Do you know someone who always seems to jump to conclusions? While this behaviour may be more obvious in some people than in others, we are all prone to it. In fact, doctors themselves often jump to conclusions: “Most incorrect diagnoses are due to physicians’ misconceptions of their patients, not technical mistakes like a faulty lab test,” writes Dr Jerome Groopman in How Doctors Think. Why do we do it, and how can we avoid jumping to conclusions?
The psychological term for jumping to conclusions is “inference-observation confusion”, which is defined as when people make an inference but fail to label it as one, ignoring the risk involved. The inference-observation confusion happens when we fail to distinguish between what we observed first hand from what we have only assumed. As a result, we reach unwarranted conclusions without having all the facts.
Often, jumping to conclusions comes from good intentions. To sound compassionate and invested in what someone is telling us, we may interrupt them by saying “wow”, “what a shame”, or “I know what you’re going to say!” When, in fact, we have no idea how the person wants us to feel nor what they are going to say next. In The Lost Art of Listening, Dr Michael Nichols explains how such assumptions may achieve the opposite of our goal: instead of sounding supportive, we may come across as dismissive.
The story of the “Gerbil-Caused Accident”, described by Jan Harold Brunvand in his Encyclopedia of Urban Legends, is a perfect illustration of well-intended inference-observation confusion. In the story, a woman is driving to her son’s show-and-tell session at school, with a pet gerbil in a box on the passenger seat. The gerbil escapes and starts crawling up her leg inside her pants. The woman pulls over, gets out of the car, and begins to jump up and down, shaking her leg to get rid of the gerbil. A passerby thinks the woman is having a seizure, so he approaches her and wraps his arms around her to help. Another passerby sees the struggle, and assumes the first passerby is an attacker, so he punches him the face. The gerbil finally gets out of the woman’s pant leg, and she tries to explain what really happened.
The three types of inference-observation confusion
While we often jump to conclusions with good intentions, there are three main cognitive distortions that account for most inference-observation confusions.
- Mind reading. When we infer a person’s probable thoughts from their behaviour and nonverbal communication. For instance, a manager asks an employee if they know about a file that has disappeared. The employee starts looking away or appears to be uncomfortable, and the manager infers that they must be responsible for the file’s disappearance, even though there are other potential explanations, such as the employee feeling unjustly accused, or them knowing about the person responsible but not wanting to rat them out.
- Fortune telling. When we predict an outcome before we have enough evidence. For example, when we tell ourselves there is no point in starting a diet because we will break it anyway, or when we don’t even attempt to participate in a competition because we are certain there is no way we will win. These inflexible expectations for how things will turn out before they happen often prevent us from taking action.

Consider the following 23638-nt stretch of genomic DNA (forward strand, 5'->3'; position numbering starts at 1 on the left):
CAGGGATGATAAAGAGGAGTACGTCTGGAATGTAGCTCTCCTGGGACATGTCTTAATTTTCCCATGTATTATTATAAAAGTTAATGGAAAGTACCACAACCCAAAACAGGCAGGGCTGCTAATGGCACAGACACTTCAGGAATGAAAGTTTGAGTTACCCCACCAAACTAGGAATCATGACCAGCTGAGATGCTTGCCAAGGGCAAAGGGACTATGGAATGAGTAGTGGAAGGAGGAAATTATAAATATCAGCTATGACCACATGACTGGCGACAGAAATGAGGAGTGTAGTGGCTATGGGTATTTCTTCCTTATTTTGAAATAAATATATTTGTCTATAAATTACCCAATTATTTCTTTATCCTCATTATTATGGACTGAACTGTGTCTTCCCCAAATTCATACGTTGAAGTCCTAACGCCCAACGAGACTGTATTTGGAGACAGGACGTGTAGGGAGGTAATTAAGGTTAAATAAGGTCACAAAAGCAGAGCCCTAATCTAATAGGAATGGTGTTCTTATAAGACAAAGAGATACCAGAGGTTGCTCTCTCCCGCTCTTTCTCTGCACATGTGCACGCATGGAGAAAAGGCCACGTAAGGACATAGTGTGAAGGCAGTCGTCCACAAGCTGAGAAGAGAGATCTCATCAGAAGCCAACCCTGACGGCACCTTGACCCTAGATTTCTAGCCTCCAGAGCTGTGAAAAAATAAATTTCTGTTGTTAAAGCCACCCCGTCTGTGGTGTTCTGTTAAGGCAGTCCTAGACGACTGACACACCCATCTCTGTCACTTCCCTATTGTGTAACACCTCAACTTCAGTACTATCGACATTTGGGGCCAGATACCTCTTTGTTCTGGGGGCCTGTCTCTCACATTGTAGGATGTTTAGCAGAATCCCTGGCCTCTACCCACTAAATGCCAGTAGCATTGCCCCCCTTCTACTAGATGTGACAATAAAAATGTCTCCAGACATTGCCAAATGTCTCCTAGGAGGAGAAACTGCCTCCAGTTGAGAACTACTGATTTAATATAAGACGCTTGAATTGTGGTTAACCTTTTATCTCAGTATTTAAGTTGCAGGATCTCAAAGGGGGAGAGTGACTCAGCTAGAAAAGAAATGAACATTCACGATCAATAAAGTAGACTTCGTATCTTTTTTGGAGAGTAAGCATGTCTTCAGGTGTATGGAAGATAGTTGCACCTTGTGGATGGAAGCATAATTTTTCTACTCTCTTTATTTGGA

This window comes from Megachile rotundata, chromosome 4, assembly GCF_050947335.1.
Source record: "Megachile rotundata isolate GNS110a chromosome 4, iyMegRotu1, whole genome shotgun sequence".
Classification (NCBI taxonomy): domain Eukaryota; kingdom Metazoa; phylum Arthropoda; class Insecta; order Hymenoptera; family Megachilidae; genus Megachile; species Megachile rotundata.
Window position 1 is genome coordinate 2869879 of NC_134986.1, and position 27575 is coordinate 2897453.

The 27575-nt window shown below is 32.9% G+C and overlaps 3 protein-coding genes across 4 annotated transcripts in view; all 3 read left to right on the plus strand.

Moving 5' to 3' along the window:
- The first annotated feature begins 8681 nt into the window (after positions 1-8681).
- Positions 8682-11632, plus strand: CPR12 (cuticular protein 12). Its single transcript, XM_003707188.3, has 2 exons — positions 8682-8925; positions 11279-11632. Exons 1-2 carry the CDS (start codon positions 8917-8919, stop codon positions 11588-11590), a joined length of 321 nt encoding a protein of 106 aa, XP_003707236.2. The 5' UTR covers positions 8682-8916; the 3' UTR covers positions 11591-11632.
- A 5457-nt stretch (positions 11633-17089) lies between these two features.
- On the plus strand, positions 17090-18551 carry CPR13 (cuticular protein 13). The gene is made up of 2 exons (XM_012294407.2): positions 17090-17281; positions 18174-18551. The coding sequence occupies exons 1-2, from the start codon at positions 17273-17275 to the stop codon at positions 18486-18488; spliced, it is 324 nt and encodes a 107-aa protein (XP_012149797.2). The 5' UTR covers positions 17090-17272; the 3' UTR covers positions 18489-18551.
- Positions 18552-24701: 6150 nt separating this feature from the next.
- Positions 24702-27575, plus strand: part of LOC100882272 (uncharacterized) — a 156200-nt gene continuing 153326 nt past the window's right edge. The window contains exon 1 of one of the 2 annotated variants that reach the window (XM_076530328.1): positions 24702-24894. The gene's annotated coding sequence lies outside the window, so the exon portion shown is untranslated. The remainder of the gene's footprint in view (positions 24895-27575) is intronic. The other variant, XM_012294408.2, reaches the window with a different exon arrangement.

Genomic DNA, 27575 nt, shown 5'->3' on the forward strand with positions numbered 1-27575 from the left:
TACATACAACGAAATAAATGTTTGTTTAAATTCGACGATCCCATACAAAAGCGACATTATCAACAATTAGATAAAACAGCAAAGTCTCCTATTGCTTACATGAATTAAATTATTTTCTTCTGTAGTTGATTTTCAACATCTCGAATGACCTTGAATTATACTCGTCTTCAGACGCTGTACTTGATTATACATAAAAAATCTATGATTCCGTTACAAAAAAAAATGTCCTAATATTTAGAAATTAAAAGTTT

- Labelling. When we use overgeneralizations by labeling all the members of a group with the characteristics seen in some, or when we assign a label to someone or something based on the inferred character of that person or thing. For instance, someone who committed a crime becomes a criminal. We also often label ourselves, which makes use jump to conclusions when it comes to our own abilities.
Whether we practice mind reading, fortune telling, or labelling to jump to conclusions when it comes to ourselves or others, each subtype of inference-observation confusion often leads to erroneous conclusions. While our instincts can be powerful tools, it is crucial to manage them and to question instinct-driven conclusions.
The art of educated guesswork
That is not to say you should never draw any conclusions—which would be pretty unpractical. But there is a balance between the two extremes of jumping to conclusions or not drawing any conclusion at all. As Samuel Butler (the novelist, not the 17th-century poet) said: “Life is the art of drawing sufficient conclusions from insufficient premises.”
Instead of jumping to conclusions, we can hold our instinctive thoughts in mind, while leaving enough room to explore alternative conclusions. This can be achieved by shifting the way we phrase our instinctive thoughts.
To avoid mind reading, replace “I know exactly what you mean!” by “Is that what you mean?” For fortune telling, say “My guess is it will fail, but let’s give it a try anyway” instead of “There is no point in trying, it will fail anyway.” Finally, “I currently don’t know how to code, but maybe I can learn” will lead to a better growth mindset than “I’m not technical, I will never be able to code.”
Prince Charles once said: “As human beings, we suffer from an innate tendency to jump to conclusions, to judge people too quickly, and to pronounce them failures or heroes without due consideration.” But I prefer what a good friend of mine likes to say: “Don’t jump to conclusions. You never know where you might land.”